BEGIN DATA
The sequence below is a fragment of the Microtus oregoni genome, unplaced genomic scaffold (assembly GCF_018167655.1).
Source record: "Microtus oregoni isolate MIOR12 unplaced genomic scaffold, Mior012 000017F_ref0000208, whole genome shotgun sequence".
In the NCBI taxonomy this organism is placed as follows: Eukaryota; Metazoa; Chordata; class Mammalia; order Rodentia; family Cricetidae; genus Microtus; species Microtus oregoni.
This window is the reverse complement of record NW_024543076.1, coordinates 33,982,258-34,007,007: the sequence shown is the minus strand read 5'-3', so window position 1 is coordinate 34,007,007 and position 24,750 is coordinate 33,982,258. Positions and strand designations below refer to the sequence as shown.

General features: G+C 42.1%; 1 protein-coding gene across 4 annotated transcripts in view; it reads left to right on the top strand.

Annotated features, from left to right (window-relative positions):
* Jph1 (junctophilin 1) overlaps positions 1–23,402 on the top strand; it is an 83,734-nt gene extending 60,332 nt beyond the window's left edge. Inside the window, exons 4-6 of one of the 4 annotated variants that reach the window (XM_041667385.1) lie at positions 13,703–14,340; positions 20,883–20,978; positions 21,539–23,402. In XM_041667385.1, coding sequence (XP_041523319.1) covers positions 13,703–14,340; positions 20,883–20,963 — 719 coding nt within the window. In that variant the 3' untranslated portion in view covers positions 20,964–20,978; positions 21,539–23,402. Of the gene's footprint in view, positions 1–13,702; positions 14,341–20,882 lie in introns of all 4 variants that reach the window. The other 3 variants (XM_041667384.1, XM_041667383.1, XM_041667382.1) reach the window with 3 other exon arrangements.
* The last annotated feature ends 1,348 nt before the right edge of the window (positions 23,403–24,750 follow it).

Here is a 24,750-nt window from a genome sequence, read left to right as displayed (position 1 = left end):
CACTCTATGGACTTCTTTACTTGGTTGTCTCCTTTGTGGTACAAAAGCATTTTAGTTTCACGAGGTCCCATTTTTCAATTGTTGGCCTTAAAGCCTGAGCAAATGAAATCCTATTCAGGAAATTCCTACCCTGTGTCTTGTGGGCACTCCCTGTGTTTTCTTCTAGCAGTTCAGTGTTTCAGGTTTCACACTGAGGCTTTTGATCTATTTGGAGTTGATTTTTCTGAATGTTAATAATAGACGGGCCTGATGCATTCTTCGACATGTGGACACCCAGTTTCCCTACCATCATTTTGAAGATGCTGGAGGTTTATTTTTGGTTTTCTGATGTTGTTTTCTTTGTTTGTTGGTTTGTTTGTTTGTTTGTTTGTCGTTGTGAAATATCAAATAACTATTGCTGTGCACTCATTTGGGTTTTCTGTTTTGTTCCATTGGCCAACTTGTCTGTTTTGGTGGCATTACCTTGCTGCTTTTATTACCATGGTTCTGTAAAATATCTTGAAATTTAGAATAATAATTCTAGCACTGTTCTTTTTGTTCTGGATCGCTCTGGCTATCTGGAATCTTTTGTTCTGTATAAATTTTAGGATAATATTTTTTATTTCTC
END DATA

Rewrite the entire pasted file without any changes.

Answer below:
The sequence below is a fragment of the Microtus oregoni genome, unplaced genomic scaffold (assembly GCF_018167655.1).
Source record: "Microtus oregoni isolate MIOR12 unplaced genomic scaffold, Mior012 000017F_ref0000208, whole genome shotgun sequence".
In the NCBI taxonomy this organism is placed as follows: Eukaryota; Metazoa; Chordata; class Mammalia; order Rodentia; family Cricetidae; genus Microtus; species Microtus oregoni.
This window is the reverse complement of record NW_024543076.1, coordinates 33,982,258-34,007,007: the sequence shown is the minus strand read 5'-3', so window position 1 is coordinate 34,007,007 and position 24,750 is coordinate 33,982,258. Positions and strand designations below refer to the sequence as shown.

General features: G+C 42.1%; 1 protein-coding gene across 4 annotated transcripts in view; it reads left to right on the top strand.

Annotated features, from left to right (window-relative positions):
* Jph1 (junctophilin 1) overlaps positions 1–23,402 on the top strand; it is an 83,734-nt gene extending 60,332 nt beyond the window's left edge. Inside the window, exons 4-6 of one of the 4 annotated variants that reach the window (XM_041667385.1) lie at positions 13,703–14,340; positions 20,883–20,978; positions 21,539–23,402. In XM_041667385.1, coding sequence (XP_041523319.1) covers positions 13,703–14,340; positions 20,883–20,963 — 719 coding nt within the window. In that variant the 3' untranslated portion in view covers positions 20,964–20,978; positions 21,539–23,402. Of the gene's footprint in view, positions 1–13,702; positions 14,341–20,882 lie in introns of all 4 variants that reach the window. The other 3 variants (XM_041667384.1, XM_041667383.1, XM_041667382.1) reach the window with 3 other exon arrangements.
* The last annotated feature ends 1,348 nt before the right edge of the window (positions 23,403–24,750 follow it).

Here is a 24,750-nt window from a genome sequence, read left to right as displayed (position 1 = left end):
CACTCTATGGACTTCTTTACTTGGTTGTCTCCTTTGTGGTACAAAAGCATTTTAGTTTCACGAGGTCCCATTTTTCAATTGTTGGCCTTAAAGCCTGAGCAAATGAAATCCTATTCAGGAAATTCCTACCCTGTGTCTTGTGGGCACTCCCTGTGTTTTCTTCTAGCAGTTCAGTGTTTCAGGTTTCACACTGAGGCTTTTGATCTATTTGGAGTTGATTTTTCTGAATGTTAATAATAGACGGGCCTGATGCATTCTTCGACATGTGGACACCCAGTTTCCCTACCATCATTTTGAAGATGCTGGAGGTTTATTTTTGGTTTTCTGATGTTGTTTTCTTTGTTTGTTGGTTTGTTTGTTTGTTTGTTTGTCGTTGTGAAATATCAAATAACTATTGCTGTGCACTCATTTGGGTTTTCTGTTTTGTTCCATTGGCCAACTTGTCTGTTTTGGTGGCATTACCTTGCTGCTTTTATTACCATGGTTCTGTAAAATATCTTGAAATTTAGAATAATAATTCTAGCACTGTTCTTTTTGTTCTGGATCGCTCTGGCTATCTGGAATCTTTTGTTCTGTATAAATTTTAGGATAATATTTTTTATTTCTC